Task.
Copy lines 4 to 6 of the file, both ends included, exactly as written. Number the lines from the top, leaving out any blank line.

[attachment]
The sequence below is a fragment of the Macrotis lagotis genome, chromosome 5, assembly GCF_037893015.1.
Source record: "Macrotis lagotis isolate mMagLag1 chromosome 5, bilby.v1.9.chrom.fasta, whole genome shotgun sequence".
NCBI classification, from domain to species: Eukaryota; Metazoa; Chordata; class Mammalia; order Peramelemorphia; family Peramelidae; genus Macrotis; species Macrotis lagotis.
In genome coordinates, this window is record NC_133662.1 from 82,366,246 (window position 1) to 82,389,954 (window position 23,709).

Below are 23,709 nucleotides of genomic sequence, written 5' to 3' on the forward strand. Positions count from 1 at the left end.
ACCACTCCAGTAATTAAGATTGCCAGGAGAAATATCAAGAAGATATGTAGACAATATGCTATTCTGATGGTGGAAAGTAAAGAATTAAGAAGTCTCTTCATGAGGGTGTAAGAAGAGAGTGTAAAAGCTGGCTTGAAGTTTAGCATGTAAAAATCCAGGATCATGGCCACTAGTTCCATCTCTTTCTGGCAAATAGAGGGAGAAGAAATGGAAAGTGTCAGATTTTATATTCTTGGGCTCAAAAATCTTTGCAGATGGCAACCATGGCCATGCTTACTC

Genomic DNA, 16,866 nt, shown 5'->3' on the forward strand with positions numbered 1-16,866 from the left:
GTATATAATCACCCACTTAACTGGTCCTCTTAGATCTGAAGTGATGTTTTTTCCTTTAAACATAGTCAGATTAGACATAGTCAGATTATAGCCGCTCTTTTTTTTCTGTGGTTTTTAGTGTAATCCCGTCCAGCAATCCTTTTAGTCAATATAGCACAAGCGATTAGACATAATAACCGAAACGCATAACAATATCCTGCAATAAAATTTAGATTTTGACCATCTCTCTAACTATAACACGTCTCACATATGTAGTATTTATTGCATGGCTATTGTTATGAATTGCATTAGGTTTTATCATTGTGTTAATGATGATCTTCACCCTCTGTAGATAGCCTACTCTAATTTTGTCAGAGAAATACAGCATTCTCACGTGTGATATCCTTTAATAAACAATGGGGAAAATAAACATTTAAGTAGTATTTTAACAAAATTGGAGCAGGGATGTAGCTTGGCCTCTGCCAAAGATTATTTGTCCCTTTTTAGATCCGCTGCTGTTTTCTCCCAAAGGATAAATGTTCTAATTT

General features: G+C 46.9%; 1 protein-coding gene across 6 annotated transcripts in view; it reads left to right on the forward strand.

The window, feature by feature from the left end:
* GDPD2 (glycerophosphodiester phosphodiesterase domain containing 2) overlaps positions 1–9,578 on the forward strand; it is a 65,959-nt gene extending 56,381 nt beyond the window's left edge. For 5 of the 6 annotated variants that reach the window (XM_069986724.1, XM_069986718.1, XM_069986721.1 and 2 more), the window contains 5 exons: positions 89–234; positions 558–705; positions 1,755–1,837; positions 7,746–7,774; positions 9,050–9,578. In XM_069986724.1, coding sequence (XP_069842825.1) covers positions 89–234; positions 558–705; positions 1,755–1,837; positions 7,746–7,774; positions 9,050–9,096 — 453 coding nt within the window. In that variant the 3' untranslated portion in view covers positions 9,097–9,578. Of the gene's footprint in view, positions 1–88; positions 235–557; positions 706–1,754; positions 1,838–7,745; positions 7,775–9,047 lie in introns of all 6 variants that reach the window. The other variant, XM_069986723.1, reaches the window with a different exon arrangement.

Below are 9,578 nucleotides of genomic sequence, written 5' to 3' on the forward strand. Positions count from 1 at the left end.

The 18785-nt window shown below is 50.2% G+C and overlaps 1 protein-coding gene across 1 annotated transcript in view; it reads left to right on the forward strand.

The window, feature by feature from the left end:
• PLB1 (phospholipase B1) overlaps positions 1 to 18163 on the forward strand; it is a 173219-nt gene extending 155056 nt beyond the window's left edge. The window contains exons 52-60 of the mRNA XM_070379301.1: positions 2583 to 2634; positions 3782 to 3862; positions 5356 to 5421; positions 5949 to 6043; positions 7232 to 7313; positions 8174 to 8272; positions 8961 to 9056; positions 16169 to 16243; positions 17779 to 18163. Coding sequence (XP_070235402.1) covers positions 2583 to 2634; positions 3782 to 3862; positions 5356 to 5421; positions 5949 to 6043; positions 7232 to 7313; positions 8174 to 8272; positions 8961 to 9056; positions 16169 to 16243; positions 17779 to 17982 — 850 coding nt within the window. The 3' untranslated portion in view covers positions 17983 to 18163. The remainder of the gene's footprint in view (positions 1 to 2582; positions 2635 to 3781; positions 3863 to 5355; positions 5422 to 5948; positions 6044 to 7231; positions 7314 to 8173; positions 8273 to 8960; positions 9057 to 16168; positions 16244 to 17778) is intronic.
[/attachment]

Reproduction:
In genome coordinates, this window is record NC_133662.1 from 82,366,246 (window position 1) to 82,389,954 (window position 23,709).

Below are 23,709 nucleotides of genomic sequence, written 5' to 3' on the forward strand. Positions count from 1 at the left end.
ACCACTCCAGTAATTAAGATTGCCAGGAGAAATATCAAGAAGATATGTAGACAATATGCTATTCTGATGGTGGAAAGTAAAGAATTAAGAAGTCTCTTCATGAGGGTGTAAGAAGAGAGTGTAAAAGCTGGCTTGAAGTTTAGCATGTAAAAATCCAGGATCATGGCCACTAGTTCCATCTCTTTCTGGCAAATAGAGGGAGAAGAAATGGAAAGTGTCAGATTTTATATTCTTGGGCTCAAAAATCTTTGCAGATGGCAACCATGGCCATGCTTACTC